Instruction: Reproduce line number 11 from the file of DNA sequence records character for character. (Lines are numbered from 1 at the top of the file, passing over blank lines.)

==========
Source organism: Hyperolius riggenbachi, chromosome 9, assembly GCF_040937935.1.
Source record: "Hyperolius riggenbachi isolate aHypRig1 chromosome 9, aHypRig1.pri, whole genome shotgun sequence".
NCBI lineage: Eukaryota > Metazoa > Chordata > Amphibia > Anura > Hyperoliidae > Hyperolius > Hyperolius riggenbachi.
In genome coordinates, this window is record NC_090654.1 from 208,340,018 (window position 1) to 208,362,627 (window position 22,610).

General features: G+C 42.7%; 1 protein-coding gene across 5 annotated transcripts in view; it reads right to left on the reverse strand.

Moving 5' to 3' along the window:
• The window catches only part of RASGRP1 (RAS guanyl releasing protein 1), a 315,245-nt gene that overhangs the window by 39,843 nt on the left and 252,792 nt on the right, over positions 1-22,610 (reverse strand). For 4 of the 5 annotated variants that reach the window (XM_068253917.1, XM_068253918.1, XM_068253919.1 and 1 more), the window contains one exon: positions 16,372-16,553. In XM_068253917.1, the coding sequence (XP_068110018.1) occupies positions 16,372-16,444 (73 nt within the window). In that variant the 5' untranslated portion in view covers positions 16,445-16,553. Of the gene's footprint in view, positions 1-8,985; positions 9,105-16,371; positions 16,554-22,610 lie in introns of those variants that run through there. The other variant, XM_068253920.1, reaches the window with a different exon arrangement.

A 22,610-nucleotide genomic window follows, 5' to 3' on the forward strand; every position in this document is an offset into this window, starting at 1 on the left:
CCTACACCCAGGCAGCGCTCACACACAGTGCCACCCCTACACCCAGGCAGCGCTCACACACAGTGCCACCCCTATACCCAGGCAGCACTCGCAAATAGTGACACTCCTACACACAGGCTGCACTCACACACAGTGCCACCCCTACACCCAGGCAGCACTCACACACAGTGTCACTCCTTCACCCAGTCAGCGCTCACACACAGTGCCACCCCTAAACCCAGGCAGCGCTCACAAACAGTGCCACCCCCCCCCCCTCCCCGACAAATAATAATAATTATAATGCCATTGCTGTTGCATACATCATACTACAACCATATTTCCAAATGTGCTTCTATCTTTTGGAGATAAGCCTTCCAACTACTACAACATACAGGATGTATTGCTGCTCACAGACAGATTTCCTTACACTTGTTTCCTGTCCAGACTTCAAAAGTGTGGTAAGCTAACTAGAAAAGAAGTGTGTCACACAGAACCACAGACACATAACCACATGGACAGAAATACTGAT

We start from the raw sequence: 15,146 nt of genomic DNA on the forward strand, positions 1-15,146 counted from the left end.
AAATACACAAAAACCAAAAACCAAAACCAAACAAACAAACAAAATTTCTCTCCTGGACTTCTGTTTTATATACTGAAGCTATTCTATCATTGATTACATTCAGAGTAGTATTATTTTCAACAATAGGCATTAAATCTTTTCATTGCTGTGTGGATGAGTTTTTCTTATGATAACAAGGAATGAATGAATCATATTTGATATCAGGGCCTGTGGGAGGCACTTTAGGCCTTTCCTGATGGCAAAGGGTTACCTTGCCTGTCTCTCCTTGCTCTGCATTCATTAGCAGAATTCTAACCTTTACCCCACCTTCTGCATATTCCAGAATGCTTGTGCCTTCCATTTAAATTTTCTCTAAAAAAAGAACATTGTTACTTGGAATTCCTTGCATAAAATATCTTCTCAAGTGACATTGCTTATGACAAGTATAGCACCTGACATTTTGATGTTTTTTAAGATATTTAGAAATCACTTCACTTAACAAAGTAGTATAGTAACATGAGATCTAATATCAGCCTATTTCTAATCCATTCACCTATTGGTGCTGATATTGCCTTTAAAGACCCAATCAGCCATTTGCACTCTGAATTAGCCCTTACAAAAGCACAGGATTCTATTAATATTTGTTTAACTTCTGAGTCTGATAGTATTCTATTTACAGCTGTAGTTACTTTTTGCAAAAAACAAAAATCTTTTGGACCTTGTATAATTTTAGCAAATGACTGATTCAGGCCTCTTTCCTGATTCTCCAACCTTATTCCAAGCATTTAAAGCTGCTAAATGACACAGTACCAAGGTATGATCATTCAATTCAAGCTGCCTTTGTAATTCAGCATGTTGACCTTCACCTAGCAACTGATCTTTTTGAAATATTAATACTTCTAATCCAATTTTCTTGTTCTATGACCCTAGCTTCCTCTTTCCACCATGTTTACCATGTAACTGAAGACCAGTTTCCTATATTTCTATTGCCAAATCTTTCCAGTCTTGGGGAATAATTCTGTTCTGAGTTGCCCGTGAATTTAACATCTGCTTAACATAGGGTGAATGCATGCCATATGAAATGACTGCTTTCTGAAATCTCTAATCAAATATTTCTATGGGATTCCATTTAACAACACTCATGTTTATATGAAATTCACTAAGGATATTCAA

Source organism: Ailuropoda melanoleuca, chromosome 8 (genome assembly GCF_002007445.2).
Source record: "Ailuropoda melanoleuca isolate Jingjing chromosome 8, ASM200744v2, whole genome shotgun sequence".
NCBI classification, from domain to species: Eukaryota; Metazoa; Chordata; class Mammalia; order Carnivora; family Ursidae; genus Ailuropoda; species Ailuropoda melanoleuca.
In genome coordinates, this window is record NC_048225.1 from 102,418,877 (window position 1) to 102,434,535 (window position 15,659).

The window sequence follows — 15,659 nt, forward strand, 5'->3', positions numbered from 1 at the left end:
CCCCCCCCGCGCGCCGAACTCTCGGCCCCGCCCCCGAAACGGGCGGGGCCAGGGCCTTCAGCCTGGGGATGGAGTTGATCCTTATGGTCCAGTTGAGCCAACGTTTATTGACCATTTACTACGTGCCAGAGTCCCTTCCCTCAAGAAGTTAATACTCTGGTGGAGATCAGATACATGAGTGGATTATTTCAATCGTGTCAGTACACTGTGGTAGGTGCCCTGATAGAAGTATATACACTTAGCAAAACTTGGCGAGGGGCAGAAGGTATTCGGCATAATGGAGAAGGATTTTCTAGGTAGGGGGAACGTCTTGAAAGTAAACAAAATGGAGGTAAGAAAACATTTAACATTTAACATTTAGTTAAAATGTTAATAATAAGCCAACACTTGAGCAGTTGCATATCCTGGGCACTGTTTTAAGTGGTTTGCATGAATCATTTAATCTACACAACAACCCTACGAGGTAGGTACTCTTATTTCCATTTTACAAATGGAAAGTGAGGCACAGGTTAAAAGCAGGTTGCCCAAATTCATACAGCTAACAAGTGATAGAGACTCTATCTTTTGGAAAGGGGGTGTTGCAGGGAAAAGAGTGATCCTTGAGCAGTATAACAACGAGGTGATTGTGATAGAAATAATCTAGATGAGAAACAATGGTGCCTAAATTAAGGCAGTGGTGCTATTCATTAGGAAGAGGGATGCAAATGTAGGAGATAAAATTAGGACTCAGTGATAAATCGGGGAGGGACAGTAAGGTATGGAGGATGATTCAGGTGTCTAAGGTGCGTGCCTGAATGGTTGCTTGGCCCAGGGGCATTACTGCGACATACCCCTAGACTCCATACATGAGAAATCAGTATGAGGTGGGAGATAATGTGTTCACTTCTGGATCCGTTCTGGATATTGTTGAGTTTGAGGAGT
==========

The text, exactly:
AAATACACAAAAACCAAAAACCAAAACCAAACAAACAAACAAAATTTCTCTCCTGGACTTCTGTTTTATATACTGAAGCTATTCTATCATTGATTACATTCAGAGTAGTATTATTTTCAACAATAGGCATTAAATCTTTTCATTGCTGTGTGGATGAGTTTTTCTTATGATAACAAGGAATGAATGAATCATATTTGATATCAGGGCCTGTGGGAGGCACTTTAGGCCTTTCCTGATGGCAAAGGGTTACCTTGCCTGTCTCTCCTTGCTCTGCATTCATTAGCAGAATTCTAACCTTTACCCCACCTTCTGCATATTCCAGAATGCTTGTGCCTTCCATTTAAATTTTCTCTAAAAAAAGAACATTGTTACTTGGAATTCCTTGCATAAAATATCTTCTCAAGTGACATTGCTTATGACAAGTATAGCACCTGACATTTTGATGTTTTTTAAGATATTTAGAAATCACTTCACTTAACAAAGTAGTATAGTAACATGAGATCTAATATCAGCCTATTTCTAATCCATTCACCTATTGGTGCTGATATTGCCTTTAAAGACCCAATCAGCCATTTGCACTCTGAATTAGCCCTTACAAAAGCACAGGATTCTATTAATATTTGTTTAACTTCTGAGTCTGATAGTATTCTATTTACAGCTGTAGTTACTTTTTGCAAAAAACAAAAATCTTTTGGACCTTGTATAATTTTAGCAAATGACTGATTCAGGCCTCTTTCCTGATTCTCCAACCTTATTCCAAGCATTTAAAGCTGCTAAATGACACAGTACCAAGGTATGATCATTCAATTCAAGCTGCCTTTGTAATTCAGCATGTTGACCTTCACCTAGCAACTGATCTTTTTGAAATATTAATACTTCTAATCCAATTTTCTTGTTCTATGACCCTAGCTTCCTCTTTCCACCATGTTTACCATGTAACTGAAGACCAGTTTCCTATATTTCTATTGCCAAATCTTTCCAGTCTTGGGGAATAATTCTGTTCTGAGTTGCCCGTGAATTTAACATCTGCTTAACATAGGGTGAATGCATGCCATATGAAATGACTGCTTTCTGAAATCTCTAATCAAATATTTCTATGGGATTCCATTTAACAACACTCATGTTTATATGAAATTCACTAAGGATATTCAA